Are rate changes in biotic processes altering subsurface hydrologic partitioning in the Anthropocene?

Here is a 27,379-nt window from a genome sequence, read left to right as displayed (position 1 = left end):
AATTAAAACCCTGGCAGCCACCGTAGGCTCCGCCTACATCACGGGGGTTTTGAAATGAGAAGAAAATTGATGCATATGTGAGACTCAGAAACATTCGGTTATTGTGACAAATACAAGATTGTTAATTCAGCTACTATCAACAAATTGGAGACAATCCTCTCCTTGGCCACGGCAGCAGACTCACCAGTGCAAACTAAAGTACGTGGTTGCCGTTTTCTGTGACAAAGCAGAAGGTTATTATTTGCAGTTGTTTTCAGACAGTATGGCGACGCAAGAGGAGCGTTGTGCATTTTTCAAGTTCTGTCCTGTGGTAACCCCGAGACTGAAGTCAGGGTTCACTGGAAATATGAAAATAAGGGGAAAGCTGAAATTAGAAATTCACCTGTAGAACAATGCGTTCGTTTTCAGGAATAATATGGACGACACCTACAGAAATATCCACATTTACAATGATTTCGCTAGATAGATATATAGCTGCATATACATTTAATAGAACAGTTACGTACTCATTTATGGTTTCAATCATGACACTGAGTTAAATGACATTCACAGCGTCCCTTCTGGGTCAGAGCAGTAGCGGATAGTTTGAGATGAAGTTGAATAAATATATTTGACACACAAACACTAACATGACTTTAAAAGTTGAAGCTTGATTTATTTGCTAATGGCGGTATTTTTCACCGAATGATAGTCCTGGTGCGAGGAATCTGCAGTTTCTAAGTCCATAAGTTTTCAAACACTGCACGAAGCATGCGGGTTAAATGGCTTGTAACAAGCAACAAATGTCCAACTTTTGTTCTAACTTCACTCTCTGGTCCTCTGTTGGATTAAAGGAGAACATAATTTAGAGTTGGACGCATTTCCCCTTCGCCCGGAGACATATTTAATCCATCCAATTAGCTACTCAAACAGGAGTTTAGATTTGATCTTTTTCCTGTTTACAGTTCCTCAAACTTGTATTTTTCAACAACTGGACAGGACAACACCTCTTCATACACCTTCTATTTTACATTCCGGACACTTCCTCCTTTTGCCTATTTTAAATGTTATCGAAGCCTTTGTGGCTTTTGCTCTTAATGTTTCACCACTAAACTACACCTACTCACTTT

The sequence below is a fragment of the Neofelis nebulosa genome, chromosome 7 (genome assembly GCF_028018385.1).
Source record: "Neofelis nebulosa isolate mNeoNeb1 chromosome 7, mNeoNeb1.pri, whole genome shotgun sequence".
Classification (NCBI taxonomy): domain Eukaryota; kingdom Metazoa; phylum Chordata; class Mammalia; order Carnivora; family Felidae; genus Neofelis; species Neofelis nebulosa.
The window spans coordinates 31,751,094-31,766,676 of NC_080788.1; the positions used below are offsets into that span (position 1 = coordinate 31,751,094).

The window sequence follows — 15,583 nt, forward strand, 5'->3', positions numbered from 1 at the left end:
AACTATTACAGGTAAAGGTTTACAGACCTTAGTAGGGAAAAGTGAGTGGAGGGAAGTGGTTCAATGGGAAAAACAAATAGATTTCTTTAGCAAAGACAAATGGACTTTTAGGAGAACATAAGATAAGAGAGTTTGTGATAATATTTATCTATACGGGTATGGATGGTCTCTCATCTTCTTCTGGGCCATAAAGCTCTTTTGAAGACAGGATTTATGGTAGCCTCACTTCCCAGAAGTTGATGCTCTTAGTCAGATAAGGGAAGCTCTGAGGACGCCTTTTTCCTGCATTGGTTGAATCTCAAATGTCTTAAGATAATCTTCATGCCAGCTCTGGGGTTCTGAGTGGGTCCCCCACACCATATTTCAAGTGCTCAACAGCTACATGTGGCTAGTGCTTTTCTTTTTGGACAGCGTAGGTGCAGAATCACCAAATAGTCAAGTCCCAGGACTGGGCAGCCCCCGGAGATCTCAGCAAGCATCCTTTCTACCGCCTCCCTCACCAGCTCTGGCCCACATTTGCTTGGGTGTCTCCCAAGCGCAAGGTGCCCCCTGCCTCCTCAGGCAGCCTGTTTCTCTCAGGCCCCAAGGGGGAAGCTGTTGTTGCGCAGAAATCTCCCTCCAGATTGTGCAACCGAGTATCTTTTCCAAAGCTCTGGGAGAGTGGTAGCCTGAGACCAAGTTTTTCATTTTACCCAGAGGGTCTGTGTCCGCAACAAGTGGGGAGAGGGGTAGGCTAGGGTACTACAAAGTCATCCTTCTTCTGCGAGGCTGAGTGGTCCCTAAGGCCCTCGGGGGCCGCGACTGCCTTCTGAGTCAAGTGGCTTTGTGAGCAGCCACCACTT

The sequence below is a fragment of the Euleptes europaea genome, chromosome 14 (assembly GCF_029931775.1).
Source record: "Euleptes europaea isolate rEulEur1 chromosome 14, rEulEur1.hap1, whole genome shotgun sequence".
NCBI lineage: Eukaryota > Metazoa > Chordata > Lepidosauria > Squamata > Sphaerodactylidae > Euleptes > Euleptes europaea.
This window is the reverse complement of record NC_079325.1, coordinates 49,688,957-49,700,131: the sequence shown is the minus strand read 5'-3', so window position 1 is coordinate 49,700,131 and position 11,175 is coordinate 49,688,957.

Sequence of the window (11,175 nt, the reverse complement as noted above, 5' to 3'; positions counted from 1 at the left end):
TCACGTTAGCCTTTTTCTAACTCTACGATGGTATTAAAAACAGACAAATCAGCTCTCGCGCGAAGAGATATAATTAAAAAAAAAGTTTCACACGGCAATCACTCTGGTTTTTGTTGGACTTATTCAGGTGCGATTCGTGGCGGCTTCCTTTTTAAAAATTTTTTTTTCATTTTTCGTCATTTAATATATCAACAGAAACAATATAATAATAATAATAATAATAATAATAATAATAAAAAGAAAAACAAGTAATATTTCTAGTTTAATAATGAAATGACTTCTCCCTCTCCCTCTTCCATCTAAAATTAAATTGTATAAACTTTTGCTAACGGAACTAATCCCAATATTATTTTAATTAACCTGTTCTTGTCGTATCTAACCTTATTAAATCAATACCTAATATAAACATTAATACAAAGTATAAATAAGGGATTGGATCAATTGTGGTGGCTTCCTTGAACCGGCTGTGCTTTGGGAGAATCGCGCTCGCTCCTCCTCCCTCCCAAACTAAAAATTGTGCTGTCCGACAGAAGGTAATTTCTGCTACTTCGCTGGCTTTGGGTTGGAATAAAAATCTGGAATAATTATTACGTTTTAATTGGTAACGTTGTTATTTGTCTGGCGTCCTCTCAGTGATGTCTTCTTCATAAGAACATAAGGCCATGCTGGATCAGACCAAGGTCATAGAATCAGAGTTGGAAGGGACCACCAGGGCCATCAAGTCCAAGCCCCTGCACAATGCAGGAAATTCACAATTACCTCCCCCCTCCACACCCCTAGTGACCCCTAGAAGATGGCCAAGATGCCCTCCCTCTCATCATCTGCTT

The degree to which subsurface architecture – pores space and connectivity—fluctuates and/or evolves is largely ignored in predictions of how Earth’s critical zone can respond to changes in biotic processes (direct and indirect) in the Anthropocene. Specifically, changes in microbial carbon decomposition rates and root growth can influence the generation of macropores, whose porosity accounts for only ~2% of the subsurface but accounts for ~70% of water transmitted to depth. We argue that the community needs to consider that changes in the subsurface structure throttles the partitioning of water, and thus the fluxes of carbon, nutrients, and weathering products. Using empirical data and modeling we explore this connectivity between biotic processes (e.g., root growth, carbon turn over) and subsurface pore structure from the pedon to the continental scale, quantifying the impact of this interaction on stocks and fluxes of water and nutrients. We then examine how over longer time periods, this change in hydrologic partitioning can influence the depth to which reaction fronts propagate into the subsurface and the role in which these changes could influence the trajectory of landscape evolution.